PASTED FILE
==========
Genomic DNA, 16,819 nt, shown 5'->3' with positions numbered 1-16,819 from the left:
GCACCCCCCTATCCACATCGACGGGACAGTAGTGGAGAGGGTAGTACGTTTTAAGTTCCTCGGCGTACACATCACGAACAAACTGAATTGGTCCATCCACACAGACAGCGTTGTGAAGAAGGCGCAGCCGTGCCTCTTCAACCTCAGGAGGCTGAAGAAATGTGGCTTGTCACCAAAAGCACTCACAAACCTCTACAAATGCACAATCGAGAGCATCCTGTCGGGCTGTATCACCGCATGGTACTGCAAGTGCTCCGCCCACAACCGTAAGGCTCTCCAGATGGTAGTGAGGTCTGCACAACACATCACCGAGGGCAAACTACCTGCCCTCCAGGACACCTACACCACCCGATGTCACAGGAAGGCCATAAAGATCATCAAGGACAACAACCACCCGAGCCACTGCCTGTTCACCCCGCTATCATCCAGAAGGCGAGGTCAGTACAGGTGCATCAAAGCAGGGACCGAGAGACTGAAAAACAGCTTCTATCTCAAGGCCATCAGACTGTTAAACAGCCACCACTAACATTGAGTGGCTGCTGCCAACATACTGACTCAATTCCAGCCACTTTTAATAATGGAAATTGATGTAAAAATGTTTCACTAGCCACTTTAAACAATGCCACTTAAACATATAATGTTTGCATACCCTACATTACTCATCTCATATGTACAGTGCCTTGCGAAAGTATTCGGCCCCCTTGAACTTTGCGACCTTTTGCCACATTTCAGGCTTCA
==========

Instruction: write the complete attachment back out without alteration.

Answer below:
Genomic DNA, 16,819 nt, shown 5'->3' with positions numbered 1-16,819 from the left:
GCACCCCCCTATCCACATCGACGGGACAGTAGTGGAGAGGGTAGTACGTTTTAAGTTCCTCGGCGTACACATCACGAACAAACTGAATTGGTCCATCCACACAGACAGCGTTGTGAAGAAGGCGCAGCCGTGCCTCTTCAACCTCAGGAGGCTGAAGAAATGTGGCTTGTCACCAAAAGCACTCACAAACCTCTACAAATGCACAATCGAGAGCATCCTGTCGGGCTGTATCACCGCATGGTACTGCAAGTGCTCCGCCCACAACCGTAAGGCTCTCCAGATGGTAGTGAGGTCTGCACAACACATCACCGAGGGCAAACTACCTGCCCTCCAGGACACCTACACCACCCGATGTCACAGGAAGGCCATAAAGATCATCAAGGACAACAACCACCCGAGCCACTGCCTGTTCACCCCGCTATCATCCAGAAGGCGAGGTCAGTACAGGTGCATCAAAGCAGGGACCGAGAGACTGAAAAACAGCTTCTATCTCAAGGCCATCAGACTGTTAAACAGCCACCACTAACATTGAGTGGCTGCTGCCAACATACTGACTCAATTCCAGCCACTTTTAATAATGGAAATTGATGTAAAAATGTTTCACTAGCCACTTTAAACAATGCCACTTAAACATATAATGTTTGCATACCCTACATTACTCATCTCATATGTACAGTGCCTTGCGAAAGTATTCGGCCCCCTTGAACTTTGCGACCTTTTGCCACATTTCAGGCTTCA